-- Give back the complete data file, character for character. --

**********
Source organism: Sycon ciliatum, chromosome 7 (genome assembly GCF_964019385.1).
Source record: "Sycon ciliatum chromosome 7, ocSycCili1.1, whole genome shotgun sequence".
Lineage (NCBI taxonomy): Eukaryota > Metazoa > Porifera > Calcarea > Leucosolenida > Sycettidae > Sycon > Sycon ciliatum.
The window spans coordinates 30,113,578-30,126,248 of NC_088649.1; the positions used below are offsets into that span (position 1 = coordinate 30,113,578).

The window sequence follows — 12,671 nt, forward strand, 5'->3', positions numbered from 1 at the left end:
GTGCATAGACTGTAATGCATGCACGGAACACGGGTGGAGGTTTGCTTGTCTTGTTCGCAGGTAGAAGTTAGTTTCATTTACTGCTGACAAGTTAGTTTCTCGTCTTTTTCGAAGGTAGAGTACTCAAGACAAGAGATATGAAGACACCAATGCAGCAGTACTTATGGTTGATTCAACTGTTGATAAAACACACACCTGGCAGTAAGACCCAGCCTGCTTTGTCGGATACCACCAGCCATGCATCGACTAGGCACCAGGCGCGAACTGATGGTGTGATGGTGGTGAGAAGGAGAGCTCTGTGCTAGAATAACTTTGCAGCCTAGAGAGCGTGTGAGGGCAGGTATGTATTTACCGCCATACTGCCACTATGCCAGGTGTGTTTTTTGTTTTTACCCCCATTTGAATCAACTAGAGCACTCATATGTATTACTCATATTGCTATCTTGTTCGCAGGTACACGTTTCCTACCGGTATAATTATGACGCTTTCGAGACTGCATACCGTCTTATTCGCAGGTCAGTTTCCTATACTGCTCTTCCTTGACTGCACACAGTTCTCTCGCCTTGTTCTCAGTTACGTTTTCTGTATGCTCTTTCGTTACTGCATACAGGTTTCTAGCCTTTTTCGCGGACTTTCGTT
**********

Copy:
Source organism: Sycon ciliatum, chromosome 7 (genome assembly GCF_964019385.1).
Source record: "Sycon ciliatum chromosome 7, ocSycCili1.1, whole genome shotgun sequence".
Lineage (NCBI taxonomy): Eukaryota > Metazoa > Porifera > Calcarea > Leucosolenida > Sycettidae > Sycon > Sycon ciliatum.
The window spans coordinates 30,113,578-30,126,248 of NC_088649.1; the positions used below are offsets into that span (position 1 = coordinate 30,113,578).

The window sequence follows — 12,671 nt, forward strand, 5'->3', positions numbered from 1 at the left end:
GTGCATAGACTGTAATGCATGCACGGAACACGGGTGGAGGTTTGCTTGTCTTGTTCGCAGGTAGAAGTTAGTTTCATTTACTGCTGACAAGTTAGTTTCTCGTCTTTTTCGAAGGTAGAGTACTCAAGACAAGAGATATGAAGACACCAATGCAGCAGTACTTATGGTTGATTCAACTGTTGATAAAACACACACCTGGCAGTAAGACCCAGCCTGCTTTGTCGGATACCACCAGCCATGCATCGACTAGGCACCAGGCGCGAACTGATGGTGTGATGGTGGTGAGAAGGAGAGCTCTGTGCTAGAATAACTTTGCAGCCTAGAGAGCGTGTGAGGGCAGGTATGTATTTACCGCCATACTGCCACTATGCCAGGTGTGTTTTTTGTTTTTACCCCCATTTGAATCAACTAGAGCACTCATATGTATTACTCATATTGCTATCTTGTTCGCAGGTACACGTTTCCTACCGGTATAATTATGACGCTTTCGAGACTGCATACCGTCTTATTCGCAGGTCAGTTTCCTATACTGCTCTTCCTTGACTGCACACAGTTCTCTCGCCTTGTTCTCAGTTACGTTTTCTGTATGCTCTTTCGTTACTGCATACAGGTTTCTAGCCTTTTTCGCGGACTTTCGTT